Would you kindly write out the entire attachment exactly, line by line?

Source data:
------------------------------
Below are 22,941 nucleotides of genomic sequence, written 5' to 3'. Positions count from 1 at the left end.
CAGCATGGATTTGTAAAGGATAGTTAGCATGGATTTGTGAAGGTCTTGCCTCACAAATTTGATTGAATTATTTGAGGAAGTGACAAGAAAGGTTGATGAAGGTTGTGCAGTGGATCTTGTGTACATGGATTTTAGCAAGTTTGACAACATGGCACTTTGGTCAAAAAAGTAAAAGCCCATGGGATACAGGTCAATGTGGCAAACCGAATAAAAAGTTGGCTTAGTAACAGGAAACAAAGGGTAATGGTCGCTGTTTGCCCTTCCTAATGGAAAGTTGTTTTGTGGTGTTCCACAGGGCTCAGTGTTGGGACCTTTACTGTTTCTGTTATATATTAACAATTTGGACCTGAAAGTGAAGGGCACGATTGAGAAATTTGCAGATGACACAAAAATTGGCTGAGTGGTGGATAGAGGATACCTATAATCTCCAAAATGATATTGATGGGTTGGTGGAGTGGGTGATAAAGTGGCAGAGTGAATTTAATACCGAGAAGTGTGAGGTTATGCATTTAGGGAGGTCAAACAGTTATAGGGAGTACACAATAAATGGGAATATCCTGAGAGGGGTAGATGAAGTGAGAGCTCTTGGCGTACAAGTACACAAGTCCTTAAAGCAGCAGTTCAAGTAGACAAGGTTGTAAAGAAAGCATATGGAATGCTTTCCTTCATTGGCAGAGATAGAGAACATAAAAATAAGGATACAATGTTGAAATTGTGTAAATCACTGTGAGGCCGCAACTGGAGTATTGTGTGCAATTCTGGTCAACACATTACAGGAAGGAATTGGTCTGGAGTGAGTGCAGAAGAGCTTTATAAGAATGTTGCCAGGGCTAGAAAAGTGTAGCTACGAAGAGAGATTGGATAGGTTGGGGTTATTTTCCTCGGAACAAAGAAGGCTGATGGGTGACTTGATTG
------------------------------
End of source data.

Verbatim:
Below are 22,941 nucleotides of genomic sequence, written 5' to 3'. Positions count from 1 at the left end.
CAGCATGGATTTGTAAAGGATAGTTAGCATGGATTTGTGAAGGTCTTGCCTCACAAATTTGATTGAATTATTTGAGGAAGTGACAAGAAAGGTTGATGAAGGTTGTGCAGTGGATCTTGTGTACATGGATTTTAGCAAGTTTGACAACATGGCACTTTGGTCAAAAAAGTAAAAGCCCATGGGATACAGGTCAATGTGGCAAACCGAATAAAAAGTTGGCTTAGTAACAGGAAACAAAGGGTAATGGTCGCTGTTTGCCCTTCCTAATGGAAAGTTGTTTTGTGGTGTTCCACAGGGCTCAGTGTTGGGACCTTTACTGTTTCTGTTATATATTAACAATTTGGACCTGAAAGTGAAGGGCACGATTGAGAAATTTGCAGATGACACAAAAATTGGCTGAGTGGTGGATAGAGGATACCTATAATCTCCAAAATGATATTGATGGGTTGGTGGAGTGGGTGATAAAGTGGCAGAGTGAATTTAATACCGAGAAGTGTGAGGTTATGCATTTAGGGAGGTCAAACAGTTATAGGGAGTACACAATAAATGGGAATATCCTGAGAGGGGTAGATGAAGTGAGAGCTCTTGGCGTACAAGTACACAAGTCCTTAAAGCAGCAGTTCAAGTAGACAAGGTTGTAAAGAAAGCATATGGAATGCTTTCCTTCATTGGCAGAGATAGAGAACATAAAAATAAGGATACAATGTTGAAATTGTGTAAATCACTGTGAGGCCGCAACTGGAGTATTGTGTGCAATTCTGGTCAACACATTACAGGAAGGAATTGGTCTGGAGTGAGTGCAGAAGAGCTTTATAAGAATGTTGCCAGGGCTAGAAAAGTGTAGCTACGAAGAGAGATTGGATAGGTTGGGGTTATTTTCCTCGGAACAAAGAAGGCTGATGGGTGACTTGATTG